SHARJAH – One of the oldest manuscripts of the holy Qur’an is drawing a huge number of visitors to the Sharjah International Book Fair, driven by hope to see the 1350-year-old replica.
The replica on display at the UK’s University of Birmingham stand at the fair is a copy of the original, that has been carbon-dated to 468-645AD, Gulf News reported.
In July 2015, fragments of what is believed to be the world’s oldest Qur’an have been found in the University of Birmingham with experts saying the manuscripts date back to Prophet Muhammad (peace be upon him) era, some 1370 years ago.
The manuscripts of the Muslim holy text were found in the university’s library and are believed to date as far back as 1,370 years.
The announcement followed radiocarbon analysis which proved that they were written in the period between 568CE and 645CE, with 95.4% accuracy.
The Prophet Muhammad (PBUH) is believed to have lived between 570CE and 632CE, meaning the text found at the university was written during the Prophet’s life.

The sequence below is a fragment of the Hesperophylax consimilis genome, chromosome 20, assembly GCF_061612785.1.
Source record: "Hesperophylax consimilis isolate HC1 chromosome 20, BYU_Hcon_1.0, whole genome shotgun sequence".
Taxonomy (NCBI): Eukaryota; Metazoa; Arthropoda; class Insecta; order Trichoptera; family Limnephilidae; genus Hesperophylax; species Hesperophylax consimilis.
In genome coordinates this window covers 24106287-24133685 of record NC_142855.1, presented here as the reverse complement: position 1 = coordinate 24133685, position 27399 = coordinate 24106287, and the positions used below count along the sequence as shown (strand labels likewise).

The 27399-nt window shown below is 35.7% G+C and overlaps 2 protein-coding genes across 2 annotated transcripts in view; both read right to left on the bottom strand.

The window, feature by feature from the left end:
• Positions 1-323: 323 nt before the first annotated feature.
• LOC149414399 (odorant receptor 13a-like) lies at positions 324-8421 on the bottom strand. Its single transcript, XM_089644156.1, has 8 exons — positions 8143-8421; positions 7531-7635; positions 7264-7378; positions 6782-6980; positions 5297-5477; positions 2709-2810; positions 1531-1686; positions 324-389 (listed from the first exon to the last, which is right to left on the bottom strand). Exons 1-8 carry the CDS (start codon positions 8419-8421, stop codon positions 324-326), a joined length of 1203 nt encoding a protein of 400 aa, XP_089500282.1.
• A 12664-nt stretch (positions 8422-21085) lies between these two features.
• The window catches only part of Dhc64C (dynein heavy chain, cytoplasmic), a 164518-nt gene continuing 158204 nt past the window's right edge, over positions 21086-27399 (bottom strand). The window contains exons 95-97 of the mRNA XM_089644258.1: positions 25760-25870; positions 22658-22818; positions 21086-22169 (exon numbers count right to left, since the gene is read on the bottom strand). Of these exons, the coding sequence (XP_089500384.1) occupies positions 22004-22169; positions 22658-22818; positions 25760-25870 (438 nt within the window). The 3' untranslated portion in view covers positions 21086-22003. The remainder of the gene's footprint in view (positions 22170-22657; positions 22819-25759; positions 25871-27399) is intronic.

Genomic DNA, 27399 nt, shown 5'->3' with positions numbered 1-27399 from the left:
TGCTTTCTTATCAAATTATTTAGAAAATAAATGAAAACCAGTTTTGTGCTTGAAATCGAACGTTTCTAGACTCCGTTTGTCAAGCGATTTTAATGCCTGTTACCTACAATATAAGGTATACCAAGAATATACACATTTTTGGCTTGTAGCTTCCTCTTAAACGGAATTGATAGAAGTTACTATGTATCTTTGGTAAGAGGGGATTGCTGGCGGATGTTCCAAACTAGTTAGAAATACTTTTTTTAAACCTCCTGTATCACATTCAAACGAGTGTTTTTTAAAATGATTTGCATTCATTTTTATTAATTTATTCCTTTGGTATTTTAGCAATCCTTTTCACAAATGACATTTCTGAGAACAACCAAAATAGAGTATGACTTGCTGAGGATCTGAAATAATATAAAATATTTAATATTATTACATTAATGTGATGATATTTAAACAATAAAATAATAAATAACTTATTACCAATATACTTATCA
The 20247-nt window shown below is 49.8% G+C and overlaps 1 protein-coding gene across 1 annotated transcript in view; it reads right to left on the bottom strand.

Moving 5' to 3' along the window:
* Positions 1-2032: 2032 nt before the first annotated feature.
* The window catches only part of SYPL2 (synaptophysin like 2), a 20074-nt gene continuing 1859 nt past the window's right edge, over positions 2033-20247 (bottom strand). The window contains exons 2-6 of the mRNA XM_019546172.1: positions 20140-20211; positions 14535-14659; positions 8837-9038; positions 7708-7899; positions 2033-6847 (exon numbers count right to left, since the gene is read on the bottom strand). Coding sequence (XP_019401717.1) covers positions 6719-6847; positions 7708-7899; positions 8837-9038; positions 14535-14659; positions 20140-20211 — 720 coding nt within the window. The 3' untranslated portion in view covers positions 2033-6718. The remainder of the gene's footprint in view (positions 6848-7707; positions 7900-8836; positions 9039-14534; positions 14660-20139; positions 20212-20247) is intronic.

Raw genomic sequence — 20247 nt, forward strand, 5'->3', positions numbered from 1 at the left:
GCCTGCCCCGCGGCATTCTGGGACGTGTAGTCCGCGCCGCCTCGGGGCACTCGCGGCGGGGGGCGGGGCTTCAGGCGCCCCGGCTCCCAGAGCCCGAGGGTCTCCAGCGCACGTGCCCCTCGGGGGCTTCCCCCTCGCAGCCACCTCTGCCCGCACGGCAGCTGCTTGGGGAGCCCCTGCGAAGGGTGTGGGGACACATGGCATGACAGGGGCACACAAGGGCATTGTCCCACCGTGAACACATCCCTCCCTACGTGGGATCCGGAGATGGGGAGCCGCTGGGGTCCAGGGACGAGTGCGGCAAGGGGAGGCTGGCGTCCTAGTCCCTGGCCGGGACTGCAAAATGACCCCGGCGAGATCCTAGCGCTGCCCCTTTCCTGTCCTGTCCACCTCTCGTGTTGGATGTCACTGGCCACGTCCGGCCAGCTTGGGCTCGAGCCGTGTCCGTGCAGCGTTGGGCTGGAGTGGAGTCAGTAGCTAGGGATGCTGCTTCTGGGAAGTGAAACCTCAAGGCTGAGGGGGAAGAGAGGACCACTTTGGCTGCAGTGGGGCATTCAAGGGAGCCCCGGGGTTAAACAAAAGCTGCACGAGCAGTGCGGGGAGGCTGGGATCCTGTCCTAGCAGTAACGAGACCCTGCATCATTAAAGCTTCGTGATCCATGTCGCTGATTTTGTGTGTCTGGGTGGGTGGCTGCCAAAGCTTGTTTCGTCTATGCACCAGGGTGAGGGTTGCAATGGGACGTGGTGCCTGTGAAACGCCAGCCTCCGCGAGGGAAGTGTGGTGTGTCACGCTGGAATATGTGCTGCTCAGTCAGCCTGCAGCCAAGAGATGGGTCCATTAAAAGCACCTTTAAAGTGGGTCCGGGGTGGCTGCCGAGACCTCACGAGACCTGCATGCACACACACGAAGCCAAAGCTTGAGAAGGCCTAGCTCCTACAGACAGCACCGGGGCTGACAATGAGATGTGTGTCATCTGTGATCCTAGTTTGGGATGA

The manuscripts consist of parts of Suras [chapters] 18 to 20 of the holy book, written in an early form of Arabic script known as Hijaz.
At the Quran stand, located in Hall 5, there are also interactive touchscreens that allow visitors to explore the background, details, and facts regarding the manuscript.
The University of Birmingham’s Quran script will be on display throughout the duration of the 11-day fair, which ends on November 11.
This year’s edition of the world’s third largest book fair is witnessing the participation of 1,650 publishing houses from 60 countries. More than 1.5 million titles are on display at the event.